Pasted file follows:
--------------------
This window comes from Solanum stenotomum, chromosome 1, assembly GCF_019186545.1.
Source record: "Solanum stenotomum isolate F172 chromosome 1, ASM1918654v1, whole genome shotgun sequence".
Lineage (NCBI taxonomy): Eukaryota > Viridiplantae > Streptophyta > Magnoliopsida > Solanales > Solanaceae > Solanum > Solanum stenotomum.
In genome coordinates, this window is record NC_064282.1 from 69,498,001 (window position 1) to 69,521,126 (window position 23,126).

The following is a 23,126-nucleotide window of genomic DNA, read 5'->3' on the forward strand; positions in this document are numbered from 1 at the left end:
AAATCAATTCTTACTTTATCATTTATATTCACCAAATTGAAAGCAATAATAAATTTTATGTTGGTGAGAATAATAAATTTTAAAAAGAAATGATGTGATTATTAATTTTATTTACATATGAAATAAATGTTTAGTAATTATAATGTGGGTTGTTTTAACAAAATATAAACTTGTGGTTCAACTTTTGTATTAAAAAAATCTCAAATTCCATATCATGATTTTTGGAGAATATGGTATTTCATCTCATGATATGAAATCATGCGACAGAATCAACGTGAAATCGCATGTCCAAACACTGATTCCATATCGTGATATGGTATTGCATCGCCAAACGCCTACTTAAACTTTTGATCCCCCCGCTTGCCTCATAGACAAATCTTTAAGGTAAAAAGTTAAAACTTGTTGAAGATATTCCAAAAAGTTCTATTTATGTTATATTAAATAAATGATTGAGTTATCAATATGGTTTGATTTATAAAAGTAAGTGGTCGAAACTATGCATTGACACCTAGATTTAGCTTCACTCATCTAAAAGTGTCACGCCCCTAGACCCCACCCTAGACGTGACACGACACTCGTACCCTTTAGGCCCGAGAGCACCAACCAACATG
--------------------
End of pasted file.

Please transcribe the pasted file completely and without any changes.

This window comes from Solanum stenotomum, chromosome 1, assembly GCF_019186545.1.
Source record: "Solanum stenotomum isolate F172 chromosome 1, ASM1918654v1, whole genome shotgun sequence".
Lineage (NCBI taxonomy): Eukaryota > Viridiplantae > Streptophyta > Magnoliopsida > Solanales > Solanaceae > Solanum > Solanum stenotomum.
In genome coordinates, this window is record NC_064282.1 from 69,498,001 (window position 1) to 69,521,126 (window position 23,126).

The following is a 23,126-nucleotide window of genomic DNA, read 5'->3' on the forward strand; positions in this document are numbered from 1 at the left end:
AAATCAATTCTTACTTTATCATTTATATTCACCAAATTGAAAGCAATAATAAATTTTATGTTGGTGAGAATAATAAATTTTAAAAAGAAATGATGTGATTATTAATTTTATTTACATATGAAATAAATGTTTAGTAATTATAATGTGGGTTGTTTTAACAAAATATAAACTTGTGGTTCAACTTTTGTATTAAAAAAATCTCAAATTCCATATCATGATTTTTGGAGAATATGGTATTTCATCTCATGATATGAAATCATGCGACAGAATCAACGTGAAATCGCATGTCCAAACACTGATTCCATATCGTGATATGGTATTGCATCGCCAAACGCCTACTTAAACTTTTGATCCCCCCGCTTGCCTCATAGACAAATCTTTAAGGTAAAAAGTTAAAACTTGTTGAAGATATTCCAAAAAGTTCTATTTATGTTATATTAAATAAATGATTGAGTTATCAATATGGTTTGATTTATAAAAGTAAGTGGTCGAAACTATGCATTGACACCTAGATTTAGCTTCACTCATCTAAAAGTGTCACGCCCCTAGACCCCACCCTAGACGTGACACGACACTCGTACCCTTTAGGCCCGAGAGCACCAACCAACATG